Boris Zamanskii was born in 1918 in Kherson, Ukraine. His father was an employee. After completing 10 years of school, Zamanskii entered the Kiev Polytechnic Institute. He was still a student when the Soviet-German war broke out. He refused to be exempted and volunteered for the Narodnoe opolchenie (a kind of national guard). He participated in the defense of Kiev and then had a long and hard time making his way through the enemy lines to Soviet controlled territory. During the battle of Moscow he became a communications officer in the regular Red Army. After suffering frostbite, he could have been demobilized but he refused and, in September 1942, returned to the front lines. He took part in the battles of Stalingrad and Kursk and, then, in the liberation of Ukraine. He was awarded the medal For Valor.
When, on August 1, 1944, units of the infantry corps in which Zamanskii was in charge of communications crossed the Vistula River, the communications line across the river was hit by enemy fire. Jumping into the river, Zamanskii fixed the line but was wounded in the process. For this act he was awarded the Order of Glory, 3rd class on August 11, 1944.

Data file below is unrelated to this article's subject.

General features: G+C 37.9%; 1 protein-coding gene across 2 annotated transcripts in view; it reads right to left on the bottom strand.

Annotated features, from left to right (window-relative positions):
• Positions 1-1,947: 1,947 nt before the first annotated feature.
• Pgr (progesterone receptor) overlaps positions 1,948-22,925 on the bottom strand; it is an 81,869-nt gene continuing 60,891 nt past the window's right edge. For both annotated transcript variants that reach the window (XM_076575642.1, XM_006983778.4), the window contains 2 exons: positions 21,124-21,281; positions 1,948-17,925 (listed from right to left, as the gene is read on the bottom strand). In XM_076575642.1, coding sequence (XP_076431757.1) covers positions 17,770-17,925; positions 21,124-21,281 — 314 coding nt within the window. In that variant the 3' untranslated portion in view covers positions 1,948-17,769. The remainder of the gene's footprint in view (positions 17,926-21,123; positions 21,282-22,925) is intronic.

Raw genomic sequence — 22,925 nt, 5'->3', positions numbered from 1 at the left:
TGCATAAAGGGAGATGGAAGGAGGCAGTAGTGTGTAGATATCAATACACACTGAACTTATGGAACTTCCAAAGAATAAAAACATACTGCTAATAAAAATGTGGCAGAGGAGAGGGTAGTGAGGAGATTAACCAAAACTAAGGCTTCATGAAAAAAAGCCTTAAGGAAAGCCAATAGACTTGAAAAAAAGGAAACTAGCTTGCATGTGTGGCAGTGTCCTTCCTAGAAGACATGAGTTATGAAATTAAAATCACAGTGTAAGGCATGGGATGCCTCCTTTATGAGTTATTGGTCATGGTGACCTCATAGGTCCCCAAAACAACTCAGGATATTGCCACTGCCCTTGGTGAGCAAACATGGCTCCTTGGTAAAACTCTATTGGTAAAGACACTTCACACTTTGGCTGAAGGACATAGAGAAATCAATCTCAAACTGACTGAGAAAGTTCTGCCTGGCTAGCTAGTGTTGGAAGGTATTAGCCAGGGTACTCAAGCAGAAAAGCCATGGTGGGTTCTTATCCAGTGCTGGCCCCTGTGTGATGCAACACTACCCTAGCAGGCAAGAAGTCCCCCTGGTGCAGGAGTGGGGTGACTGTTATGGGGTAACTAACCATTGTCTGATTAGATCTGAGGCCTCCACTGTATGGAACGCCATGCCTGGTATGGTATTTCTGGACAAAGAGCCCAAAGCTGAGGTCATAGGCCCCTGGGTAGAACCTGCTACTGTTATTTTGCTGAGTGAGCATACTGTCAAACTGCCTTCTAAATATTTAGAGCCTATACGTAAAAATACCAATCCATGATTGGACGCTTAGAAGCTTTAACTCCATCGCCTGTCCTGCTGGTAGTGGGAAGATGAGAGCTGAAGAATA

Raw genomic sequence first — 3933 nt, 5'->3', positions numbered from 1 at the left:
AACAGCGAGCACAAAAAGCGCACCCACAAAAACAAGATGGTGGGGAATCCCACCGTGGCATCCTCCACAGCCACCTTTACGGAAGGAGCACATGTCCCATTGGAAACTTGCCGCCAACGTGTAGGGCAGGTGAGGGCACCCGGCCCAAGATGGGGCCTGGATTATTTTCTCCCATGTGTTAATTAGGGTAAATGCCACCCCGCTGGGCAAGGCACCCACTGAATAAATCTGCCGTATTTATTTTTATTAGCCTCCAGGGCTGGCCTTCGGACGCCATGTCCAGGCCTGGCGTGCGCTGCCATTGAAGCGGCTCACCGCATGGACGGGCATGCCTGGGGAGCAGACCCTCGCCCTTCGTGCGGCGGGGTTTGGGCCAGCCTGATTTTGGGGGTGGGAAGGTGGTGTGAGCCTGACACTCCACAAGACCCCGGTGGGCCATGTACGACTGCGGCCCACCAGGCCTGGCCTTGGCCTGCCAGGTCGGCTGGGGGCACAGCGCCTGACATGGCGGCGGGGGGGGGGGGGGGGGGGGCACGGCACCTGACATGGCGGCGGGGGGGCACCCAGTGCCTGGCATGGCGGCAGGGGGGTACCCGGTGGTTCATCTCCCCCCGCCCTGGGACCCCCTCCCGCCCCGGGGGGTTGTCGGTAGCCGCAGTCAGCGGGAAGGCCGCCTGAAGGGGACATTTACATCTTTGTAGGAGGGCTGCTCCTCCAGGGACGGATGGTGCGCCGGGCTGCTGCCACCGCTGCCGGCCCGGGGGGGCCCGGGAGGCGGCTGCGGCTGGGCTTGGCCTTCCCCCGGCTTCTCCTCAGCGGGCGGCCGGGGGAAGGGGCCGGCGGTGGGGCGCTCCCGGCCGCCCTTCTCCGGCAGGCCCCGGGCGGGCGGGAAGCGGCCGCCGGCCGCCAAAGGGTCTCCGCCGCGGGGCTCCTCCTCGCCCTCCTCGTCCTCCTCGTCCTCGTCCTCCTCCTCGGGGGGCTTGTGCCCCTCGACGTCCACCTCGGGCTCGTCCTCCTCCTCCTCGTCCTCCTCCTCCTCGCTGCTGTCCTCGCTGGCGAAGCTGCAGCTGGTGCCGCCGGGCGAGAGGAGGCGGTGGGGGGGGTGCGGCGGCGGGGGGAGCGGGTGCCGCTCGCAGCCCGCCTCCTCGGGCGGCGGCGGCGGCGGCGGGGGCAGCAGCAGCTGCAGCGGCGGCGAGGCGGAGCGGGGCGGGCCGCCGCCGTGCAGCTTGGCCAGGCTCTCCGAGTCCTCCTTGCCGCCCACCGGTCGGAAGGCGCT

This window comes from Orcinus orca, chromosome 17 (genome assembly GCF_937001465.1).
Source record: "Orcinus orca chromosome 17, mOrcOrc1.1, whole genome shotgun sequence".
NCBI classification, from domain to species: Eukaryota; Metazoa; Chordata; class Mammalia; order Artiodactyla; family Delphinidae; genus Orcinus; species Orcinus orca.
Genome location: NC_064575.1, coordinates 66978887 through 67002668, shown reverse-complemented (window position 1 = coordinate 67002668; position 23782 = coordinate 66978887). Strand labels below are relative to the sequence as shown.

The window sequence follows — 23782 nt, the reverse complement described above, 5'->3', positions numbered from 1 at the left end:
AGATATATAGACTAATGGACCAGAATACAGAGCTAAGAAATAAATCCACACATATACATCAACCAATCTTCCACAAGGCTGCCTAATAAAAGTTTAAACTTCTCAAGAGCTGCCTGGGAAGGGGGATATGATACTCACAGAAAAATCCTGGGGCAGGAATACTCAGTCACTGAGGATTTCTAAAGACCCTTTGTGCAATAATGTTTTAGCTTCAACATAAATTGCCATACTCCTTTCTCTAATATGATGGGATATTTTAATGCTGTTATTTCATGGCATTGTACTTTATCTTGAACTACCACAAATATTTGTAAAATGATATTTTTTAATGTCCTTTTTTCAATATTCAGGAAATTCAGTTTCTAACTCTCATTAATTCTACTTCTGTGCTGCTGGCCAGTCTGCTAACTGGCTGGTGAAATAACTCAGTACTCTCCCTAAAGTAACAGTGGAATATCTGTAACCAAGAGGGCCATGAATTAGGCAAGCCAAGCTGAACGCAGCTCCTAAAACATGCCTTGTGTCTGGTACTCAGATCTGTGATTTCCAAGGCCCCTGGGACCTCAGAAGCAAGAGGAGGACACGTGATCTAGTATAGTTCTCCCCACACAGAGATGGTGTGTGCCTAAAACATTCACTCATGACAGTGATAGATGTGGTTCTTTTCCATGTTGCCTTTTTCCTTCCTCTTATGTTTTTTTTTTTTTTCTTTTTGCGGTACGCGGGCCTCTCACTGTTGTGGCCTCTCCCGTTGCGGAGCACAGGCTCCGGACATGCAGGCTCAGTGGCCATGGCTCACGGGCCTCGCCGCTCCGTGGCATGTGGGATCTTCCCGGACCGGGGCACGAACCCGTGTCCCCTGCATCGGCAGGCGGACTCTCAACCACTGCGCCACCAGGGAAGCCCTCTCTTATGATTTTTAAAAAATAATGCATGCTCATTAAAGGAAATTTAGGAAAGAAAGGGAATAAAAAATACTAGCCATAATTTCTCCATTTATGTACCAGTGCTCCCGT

In February 1945, in crossing the River Oder, for two hours, up to his waist in water, Lance-Corporal Zamanskii held in his hands the communications line to the far bank so that it wouldn't fall into the water and lead to a break in communication. For this deed, on March 29, 1945, he was awarded the Order of Glory, 2nd class.
Finally, in late April of that year, during the street to street combat in Berlin Zamanskii succeeded, under enemy fire and through areas occupied by the enemy, in setting up a communications line to the observation point of the commander of one of the divisions of the Red Army. Then commander of the forces of the front Marshal Georgii Zhukov recommended that Zamanskii be awarded the highest honor given to soldiers, the Order of Glory, 1st class. Thus on May 15, 1946, a year after the end of the war, Zamanskii received his last Order of Glory.
After being demobilized from the army in the fall of 1945, Zamanskii completed studies at the Polytechnic Institute in Kiev and then worked as an engineer at a chemical factory at Gorlovka in Ukraine.
In September 1998, together with his family, Boris Zamanskii immigrated to Israel, where he lived in Rishon LeZion.
Boris Zamanskii died in 2012.